Losing Trees: Japanese Black Pine, ‘Hachi-Gen’

I went through a big Corkbark black pine phase, it has waned, but not before I generated enough material to write a book on them. Hmmmm…maybe one day.

This Hachi-Gen was one of about 8 cultivars I worked with. I bought it because it was cutting-grown. It came from Brent Walston’s Evergreen Gardenworks. Here is the description from his catalog:

Pinus thunbergii ‘Hachi Gen’ (Cork Bark Black Pine) We obtained this cultivar from Ken Sugimoto. As with many Nishiki cultivars, there is a problem with the naming. We are giving it the name supplied by Ken Sugimoto, but we have not been able to find it described in any text. It was reported to us that one Japanese company has it listed as ‘Hachi Gen Kyokko’, but it does not appear to be related to the well known cultivar ‘Kyokko’. It has needles shorter than ‘Kyokko’ and it does not cork as fast.

It is a cork bark type black pine (Nishiki Kuro Matsu) that forms corky ridges rather slowly, fully developing in about twenty years. Grafts and cuttings develop bark that begins to ‘crack’ at about three years. The needles have good green color and are quite similar to species needles, not overly long (about three inches full size). It has white buds and is vigorous growing, breaking new buds quite easily. These are cutting grown plants, so there is no graft and the corking will extend down to the surface roots.

I received it in November 2007, as about an 8-year old cutting in a 1-gal can:

IMG_3496

Potted it into a bonsai pot in March 2008:

IMG_3509
Wired and growing in summer 2009:

IMG_3523
I was still trying to figure out a way to use all of the trunk, hoping the cork would make the straight section interesting. Really, the tree just needed to be compacted. Another half measure did compact the branching a bit. 2010:

IMG_3525
By 2011, it was even starting to look like 2 trees:

IMG_3532
Notice how the trunk was growing a little? Not much bark improvement yet.
2012, needle size is improving through annual summer candle cutting.

IMG_3539
Another Walter White half measure air-layer attempt:

IMG_3545
And in 2014 when the air layer failed; finally, a Mike Ehrmantraut full measure:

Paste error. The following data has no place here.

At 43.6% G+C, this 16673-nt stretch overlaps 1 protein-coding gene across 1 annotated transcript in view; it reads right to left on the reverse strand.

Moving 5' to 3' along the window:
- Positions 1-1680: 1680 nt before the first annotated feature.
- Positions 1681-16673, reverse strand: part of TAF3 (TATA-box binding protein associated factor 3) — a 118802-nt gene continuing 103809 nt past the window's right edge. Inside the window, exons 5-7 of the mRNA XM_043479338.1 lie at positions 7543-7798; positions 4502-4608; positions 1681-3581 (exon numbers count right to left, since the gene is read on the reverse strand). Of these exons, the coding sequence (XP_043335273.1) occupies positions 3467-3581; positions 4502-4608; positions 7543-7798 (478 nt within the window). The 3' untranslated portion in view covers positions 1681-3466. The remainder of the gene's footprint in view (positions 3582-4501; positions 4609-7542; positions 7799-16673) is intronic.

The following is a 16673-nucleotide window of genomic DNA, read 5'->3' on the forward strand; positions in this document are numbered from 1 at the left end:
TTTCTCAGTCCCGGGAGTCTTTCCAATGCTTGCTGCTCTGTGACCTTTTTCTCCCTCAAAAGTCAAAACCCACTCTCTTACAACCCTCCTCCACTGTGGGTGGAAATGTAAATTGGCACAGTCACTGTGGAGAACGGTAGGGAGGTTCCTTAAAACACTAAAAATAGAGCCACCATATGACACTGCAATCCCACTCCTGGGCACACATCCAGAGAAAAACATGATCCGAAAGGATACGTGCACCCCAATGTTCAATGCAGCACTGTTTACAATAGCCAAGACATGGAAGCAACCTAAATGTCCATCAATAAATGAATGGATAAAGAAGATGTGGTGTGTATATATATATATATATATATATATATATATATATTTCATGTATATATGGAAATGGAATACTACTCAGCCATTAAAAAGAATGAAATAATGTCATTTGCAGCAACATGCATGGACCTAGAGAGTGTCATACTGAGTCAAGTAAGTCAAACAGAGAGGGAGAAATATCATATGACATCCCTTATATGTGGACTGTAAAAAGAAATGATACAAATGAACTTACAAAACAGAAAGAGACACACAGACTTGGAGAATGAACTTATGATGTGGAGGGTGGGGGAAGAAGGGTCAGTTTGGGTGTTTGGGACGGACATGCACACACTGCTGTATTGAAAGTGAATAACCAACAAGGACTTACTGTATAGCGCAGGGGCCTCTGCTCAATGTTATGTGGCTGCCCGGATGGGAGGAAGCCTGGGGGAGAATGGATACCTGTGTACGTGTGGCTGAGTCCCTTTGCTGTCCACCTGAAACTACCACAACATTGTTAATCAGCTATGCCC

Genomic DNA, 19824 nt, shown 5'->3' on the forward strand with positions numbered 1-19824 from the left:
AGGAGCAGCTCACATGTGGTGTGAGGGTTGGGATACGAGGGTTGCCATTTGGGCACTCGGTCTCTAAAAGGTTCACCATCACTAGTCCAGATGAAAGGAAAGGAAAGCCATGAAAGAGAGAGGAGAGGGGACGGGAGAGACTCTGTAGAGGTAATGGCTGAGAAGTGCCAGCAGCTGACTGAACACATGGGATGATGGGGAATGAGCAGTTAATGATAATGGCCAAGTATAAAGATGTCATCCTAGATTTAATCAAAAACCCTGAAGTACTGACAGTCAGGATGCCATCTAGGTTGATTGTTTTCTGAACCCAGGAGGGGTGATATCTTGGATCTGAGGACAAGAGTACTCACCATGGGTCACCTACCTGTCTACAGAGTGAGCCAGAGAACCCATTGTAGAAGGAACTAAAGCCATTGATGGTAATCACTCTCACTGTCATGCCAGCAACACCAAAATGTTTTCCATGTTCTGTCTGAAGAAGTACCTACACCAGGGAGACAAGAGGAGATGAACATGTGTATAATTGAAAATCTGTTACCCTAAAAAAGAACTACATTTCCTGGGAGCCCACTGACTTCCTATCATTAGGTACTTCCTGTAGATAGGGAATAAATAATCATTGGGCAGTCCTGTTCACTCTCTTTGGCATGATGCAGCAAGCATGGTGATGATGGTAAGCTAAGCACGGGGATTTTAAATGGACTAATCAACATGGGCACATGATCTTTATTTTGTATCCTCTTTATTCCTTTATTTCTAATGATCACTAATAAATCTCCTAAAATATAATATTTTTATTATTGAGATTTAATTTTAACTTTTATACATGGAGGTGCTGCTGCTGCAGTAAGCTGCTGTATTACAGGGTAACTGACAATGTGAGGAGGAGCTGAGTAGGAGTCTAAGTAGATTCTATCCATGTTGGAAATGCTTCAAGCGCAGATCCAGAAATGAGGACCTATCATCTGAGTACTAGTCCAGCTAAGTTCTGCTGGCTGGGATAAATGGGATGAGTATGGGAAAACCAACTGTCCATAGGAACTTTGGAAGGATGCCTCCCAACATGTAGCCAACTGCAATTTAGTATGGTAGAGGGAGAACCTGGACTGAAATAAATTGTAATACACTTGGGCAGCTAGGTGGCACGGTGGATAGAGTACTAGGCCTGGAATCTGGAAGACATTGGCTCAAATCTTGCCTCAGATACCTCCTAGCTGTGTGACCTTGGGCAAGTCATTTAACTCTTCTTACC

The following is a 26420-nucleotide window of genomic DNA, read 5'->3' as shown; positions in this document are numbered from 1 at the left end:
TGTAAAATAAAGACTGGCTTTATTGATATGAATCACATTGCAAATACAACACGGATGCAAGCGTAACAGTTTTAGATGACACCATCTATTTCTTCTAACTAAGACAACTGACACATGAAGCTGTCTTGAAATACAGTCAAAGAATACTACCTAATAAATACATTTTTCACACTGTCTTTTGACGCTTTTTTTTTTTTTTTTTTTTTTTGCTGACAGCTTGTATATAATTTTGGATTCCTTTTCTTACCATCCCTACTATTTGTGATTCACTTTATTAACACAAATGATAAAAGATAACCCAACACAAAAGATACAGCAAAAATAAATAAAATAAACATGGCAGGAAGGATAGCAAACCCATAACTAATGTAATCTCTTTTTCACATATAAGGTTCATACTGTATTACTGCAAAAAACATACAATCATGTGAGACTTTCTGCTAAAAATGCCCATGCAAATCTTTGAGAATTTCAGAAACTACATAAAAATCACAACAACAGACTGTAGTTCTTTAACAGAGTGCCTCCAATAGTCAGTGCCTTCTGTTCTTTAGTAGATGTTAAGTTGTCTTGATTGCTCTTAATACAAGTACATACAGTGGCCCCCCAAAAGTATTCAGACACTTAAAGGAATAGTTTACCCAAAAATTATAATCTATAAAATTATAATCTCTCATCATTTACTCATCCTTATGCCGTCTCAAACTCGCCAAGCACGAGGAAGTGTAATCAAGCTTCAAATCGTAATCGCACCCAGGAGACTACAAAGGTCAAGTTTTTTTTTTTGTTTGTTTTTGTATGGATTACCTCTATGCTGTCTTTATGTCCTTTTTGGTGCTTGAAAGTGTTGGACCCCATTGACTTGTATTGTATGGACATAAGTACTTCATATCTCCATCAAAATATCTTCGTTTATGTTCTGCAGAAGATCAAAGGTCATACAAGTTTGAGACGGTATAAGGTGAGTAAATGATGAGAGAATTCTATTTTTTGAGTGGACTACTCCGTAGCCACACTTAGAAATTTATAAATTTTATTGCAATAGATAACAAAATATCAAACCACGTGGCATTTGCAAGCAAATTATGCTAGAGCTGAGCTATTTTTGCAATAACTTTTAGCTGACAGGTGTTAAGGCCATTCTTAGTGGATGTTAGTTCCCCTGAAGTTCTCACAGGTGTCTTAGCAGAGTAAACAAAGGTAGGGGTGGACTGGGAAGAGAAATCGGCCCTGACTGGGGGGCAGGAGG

IMG_3549
And wired:

IMG_3550
Then it took a turn and the needles became very yellow. I thought it was a nutrient deficiency, and added iron. Nope. Soil problem? It hadn’t been repotted in 6 years, but the roots were healthy, and the needles were still sharp.

IMG_3546
I unpotted it and didn’t see any problems. And in 2015, it grew. Still yellow, but good turgor.

IMG_2947
Odd; compared with a normal JBP:

IMG_5127

IMG_3248
Then I read Jonas’ article about root aphids…and gave it two malathion submersions at 2 week intervals.

IMG_5133
And a couple more after that. By mid-October, the color had improved greatly. Compared again to the healthy pine, and it looks like it’s back to normal! Good save! Thanks Jonas…saving trees coast to coast!

IMG_5904

IMG_5909

To the readers and followers of the blog, thank you for checking in on Saturdays and an occasional Thursday! I hope the posts here have, in some way, helped your collections, or at least your Saturday mornings!

Merry Christmas to all.

Advertisements

8 thoughts on “Losing Trees: Japanese Black Pine, ‘Hachi-Gen’

  1. Always enjoy your blog Brian and your consistent words of wisdom. Merry Christmas to you and yours!
    In regard to the cork bark pine posted, did you ever see any evidence of root aphids besides yellowing needles? Any visible bugs?

  2. Reading the title then the article, I was expecting it to bite the dust after Ehrmantraut did his dirty work. It was an odd little tree with the straight portion, but it does look much better cut down.

Leave a Reply

Fill in your details below or click an icon to log in:

WordPress.com Logo

You are commenting using your WordPress.com account. Log Out / Change )

Twitter picture

You are commenting using your Twitter account. Log Out / Change )

Facebook photo

You are commenting using your Facebook account. Log Out / Change )

Google+ photo

You are commenting using your Google+ account. Log Out / Change )

Connecting to %s